Friday, May 22, 2009

Preparation: What Ifs

Today is my last day in Johns Creek, Georgia, before I fly to Iran.

My floor is covered with neat little piles (casual dresses, formal attire, jeans, shirts and tanktops, chargers and other electrical cords, pills and contacts, and so on). My suitcase is still completely empty. These past few days, I haven't wanted to wake up and face the packing--even though I've been up relatively early (about 7:30-8:00) and have had plenty of time for it.

What should I take with me? I haven't come up with a failproof system yet for going from house to house--Should I put my coverings on over my dresses and skirts or should I change each time I arrive? I am still on the lookout for a pair of linen pants that I can wear comfortably outside, and plan on buying the absolute lightest-weight manteau sold in Iran as soon as I can (of course, I'll have to cover up on the airplane as it descends, so I have a "starter manteau" to use until then).

More nagging than the thought of what to pack (after all, I can always buy or borrow clothes once I get there) are the questions of what to expect.

What will it be like to live in Iran for two months? I can't get past a image of me hugging the impressionist, transparent versions of my family at the airport and calling each person by name. After that point, I have no expectations, no clues really what this trip will be like. Past trips come back to me in bits and pieces. I have memories of cars honking outside my aunt's apartment in Tehran all hours of the night; of furtively taking off my manteau and scarf to play in the Caspian Sea in jeans and a shirt (only to cover my soggy clothes again in the few minutes it took for me to get scared of arrest); of opening snapdragons and picking cherries out of the tree in my aunt's garden in Maragheh; of driving hours to see a scraggly field of poppies and singing the Turkish song Laalah-laar about the beautiful red flowers; of driving past my father's high school, now whitewashed over with an Islamicized name. Will I be able to see more, learn more, ask more, retain more this time around?

What will I miss most when I'm gone? Although I hope I'll stay busy, I'm sure I'll have enough down-time to think back to the States, wonder what my friends are doing, daydream about walking around in flip-flops and shorts, speaking in a language over which I have full control. I'll miss homogenized, pasturized, hormone-laden fat free milk, being able to pull my clothes out of drawers instead of suitcases, having a cell phone, and sit-down toilets.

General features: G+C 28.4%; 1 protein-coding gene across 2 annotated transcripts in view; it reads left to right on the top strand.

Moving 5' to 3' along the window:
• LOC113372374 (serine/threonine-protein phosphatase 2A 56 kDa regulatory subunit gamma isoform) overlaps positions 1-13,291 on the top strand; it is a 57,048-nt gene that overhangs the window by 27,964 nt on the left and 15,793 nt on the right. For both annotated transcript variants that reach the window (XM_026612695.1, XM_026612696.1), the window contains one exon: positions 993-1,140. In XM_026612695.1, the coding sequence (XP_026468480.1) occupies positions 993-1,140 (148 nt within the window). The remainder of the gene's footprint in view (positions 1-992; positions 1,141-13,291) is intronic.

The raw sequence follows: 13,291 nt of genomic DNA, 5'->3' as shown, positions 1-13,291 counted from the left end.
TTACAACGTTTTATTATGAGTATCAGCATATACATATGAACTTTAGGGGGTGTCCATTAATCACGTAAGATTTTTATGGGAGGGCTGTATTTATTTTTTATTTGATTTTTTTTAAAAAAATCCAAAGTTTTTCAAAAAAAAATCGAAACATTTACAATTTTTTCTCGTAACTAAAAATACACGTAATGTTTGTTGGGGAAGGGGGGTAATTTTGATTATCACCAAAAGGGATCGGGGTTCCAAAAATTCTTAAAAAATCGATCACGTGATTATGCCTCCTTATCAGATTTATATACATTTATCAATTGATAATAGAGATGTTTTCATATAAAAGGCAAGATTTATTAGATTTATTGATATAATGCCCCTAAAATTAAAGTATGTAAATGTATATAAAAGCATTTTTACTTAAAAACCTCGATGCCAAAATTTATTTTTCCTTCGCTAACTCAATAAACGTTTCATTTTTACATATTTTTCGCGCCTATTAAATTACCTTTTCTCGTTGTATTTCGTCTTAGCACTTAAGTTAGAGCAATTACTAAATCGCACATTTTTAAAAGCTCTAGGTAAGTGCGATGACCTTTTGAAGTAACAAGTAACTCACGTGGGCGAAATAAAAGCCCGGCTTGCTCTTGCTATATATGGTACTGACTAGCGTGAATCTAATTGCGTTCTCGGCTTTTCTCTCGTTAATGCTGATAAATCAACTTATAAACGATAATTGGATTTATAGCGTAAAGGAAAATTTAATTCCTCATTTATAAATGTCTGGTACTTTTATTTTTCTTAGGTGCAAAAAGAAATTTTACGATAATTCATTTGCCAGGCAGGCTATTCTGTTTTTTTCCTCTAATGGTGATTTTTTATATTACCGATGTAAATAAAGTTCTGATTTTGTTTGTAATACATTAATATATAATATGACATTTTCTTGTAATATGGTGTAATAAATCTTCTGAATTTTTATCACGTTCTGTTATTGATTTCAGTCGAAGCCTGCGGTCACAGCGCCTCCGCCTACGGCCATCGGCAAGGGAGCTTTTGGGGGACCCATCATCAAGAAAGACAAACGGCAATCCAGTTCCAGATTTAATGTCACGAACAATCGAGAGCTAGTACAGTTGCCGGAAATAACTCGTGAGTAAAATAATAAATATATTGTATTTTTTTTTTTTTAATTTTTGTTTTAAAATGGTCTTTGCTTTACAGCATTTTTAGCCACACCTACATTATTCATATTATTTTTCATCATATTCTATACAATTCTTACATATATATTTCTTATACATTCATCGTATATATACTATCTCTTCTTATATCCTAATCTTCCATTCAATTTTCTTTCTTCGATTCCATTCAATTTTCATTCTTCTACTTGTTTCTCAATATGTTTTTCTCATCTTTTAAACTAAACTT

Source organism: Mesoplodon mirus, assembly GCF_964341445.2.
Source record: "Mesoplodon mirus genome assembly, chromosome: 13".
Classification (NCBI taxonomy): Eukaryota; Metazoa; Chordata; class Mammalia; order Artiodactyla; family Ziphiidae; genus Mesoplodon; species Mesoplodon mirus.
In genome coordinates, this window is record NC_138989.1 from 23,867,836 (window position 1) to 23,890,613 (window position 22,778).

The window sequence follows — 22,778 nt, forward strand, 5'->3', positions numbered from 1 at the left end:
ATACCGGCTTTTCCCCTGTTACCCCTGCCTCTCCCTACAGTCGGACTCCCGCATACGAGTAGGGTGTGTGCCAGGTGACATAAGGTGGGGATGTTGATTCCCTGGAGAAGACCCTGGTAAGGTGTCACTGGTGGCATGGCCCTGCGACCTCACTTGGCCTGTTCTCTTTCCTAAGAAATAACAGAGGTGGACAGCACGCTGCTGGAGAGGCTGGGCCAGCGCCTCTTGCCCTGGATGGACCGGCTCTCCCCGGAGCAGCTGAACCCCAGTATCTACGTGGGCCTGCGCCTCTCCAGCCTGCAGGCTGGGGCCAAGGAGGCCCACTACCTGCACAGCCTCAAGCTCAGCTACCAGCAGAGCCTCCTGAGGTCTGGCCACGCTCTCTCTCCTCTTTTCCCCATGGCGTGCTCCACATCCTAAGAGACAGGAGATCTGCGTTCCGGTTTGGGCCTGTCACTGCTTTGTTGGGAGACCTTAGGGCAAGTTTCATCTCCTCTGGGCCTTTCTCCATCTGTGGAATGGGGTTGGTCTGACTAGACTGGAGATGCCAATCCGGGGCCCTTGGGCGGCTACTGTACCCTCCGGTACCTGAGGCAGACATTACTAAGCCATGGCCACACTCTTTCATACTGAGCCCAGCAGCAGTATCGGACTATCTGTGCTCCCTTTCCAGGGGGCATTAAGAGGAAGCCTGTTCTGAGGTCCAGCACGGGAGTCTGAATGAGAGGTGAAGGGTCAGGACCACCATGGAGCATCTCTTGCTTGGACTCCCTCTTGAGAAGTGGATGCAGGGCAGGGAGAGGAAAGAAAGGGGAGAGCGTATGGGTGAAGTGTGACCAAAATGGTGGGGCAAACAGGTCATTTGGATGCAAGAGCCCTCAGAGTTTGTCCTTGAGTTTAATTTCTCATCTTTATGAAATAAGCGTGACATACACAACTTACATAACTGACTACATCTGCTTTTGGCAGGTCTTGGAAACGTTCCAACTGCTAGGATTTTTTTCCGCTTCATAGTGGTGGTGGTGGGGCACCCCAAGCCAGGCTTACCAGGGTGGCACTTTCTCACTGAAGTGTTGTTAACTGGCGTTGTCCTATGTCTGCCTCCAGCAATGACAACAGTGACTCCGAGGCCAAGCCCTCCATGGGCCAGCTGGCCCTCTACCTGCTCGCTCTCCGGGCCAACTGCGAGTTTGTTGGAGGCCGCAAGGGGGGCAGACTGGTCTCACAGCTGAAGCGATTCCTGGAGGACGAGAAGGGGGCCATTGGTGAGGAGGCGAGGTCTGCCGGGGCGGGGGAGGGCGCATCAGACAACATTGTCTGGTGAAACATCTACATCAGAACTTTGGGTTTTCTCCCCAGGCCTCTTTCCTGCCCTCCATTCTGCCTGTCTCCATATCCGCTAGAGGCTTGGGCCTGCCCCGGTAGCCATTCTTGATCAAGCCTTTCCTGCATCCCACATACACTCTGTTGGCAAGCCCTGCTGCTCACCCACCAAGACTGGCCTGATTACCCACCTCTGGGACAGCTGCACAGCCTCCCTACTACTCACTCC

What will happen when I get back? I hope I can just slide back into my place in Charleston without feeling like I've missed too many honied summer memories to fit in again. At the same time, I don't want to come back as the same Sanaz who left.

Right now, though, as I'm writing this post, I'm wondering most of all why I'm typing. What if nobody even reads this blog? With my last blog, I could console myself with the fact that it was terse, a school project and something I entered skeptically. Now, though, I have embraced the blogosphere, and I'm jumping into this with the assumption that I have something important and interesting to share. I hope you agree, and continue to check back here over the next two months.

See y'all on the other side,

سانا ز


  1. Sanaz - I am so intrigued by your travels. I hope that your trip is everything, expected with a few surprises (hopefully good) along the way. I am anxious to read about your encounters and the lifestyle you will soon acquire over there. No doubt you will change slightly when you go, but change is always good. Never anticipate, simply exist within it and see where it takes you.

  2. I am so eager to follow this! Fatash, your blog is my new religion :-) I am very excited for what this trip holds in store for you, though I will miss the ease of stateside communication. Make sure all of your extended family learns the wonders of canned chickpeas, and make sure to post pictures of the haircut in which you have a say but don't quite know how exactly to say it. I would end up with a mullet, so I'm sure you will be fine.

    Doset doram [with spelling errors i'm sure].

  3. I'm going to miss you a TON, Sanaz.

    Your trip to Iran is going to be incredible - I know it. You have a cozy home and good friends waiting for you when you return.

    I can't wait!

  4. I'm going to read your blog :) because you are fabolous writer and person <3

  5. Dear Sanaz,

    As I write this... I just slid the lid off of a Chocolate Underground yogurt, which if you remember, I only tried based on your recommendation 9 months ago. Apparently I had a great disstate for it :)

    Your blog was so well-written as always, it encourages me to keep up more with mine. I hope your trip is fabulous, as I know it will be, and I know you soak every aspect in, as you want to.

    Be safe and I look foward to hearing all about yoru travels on your blog...

  6. Sanaz! I am so excited to discover this new blog and I can't wait to read about your travels!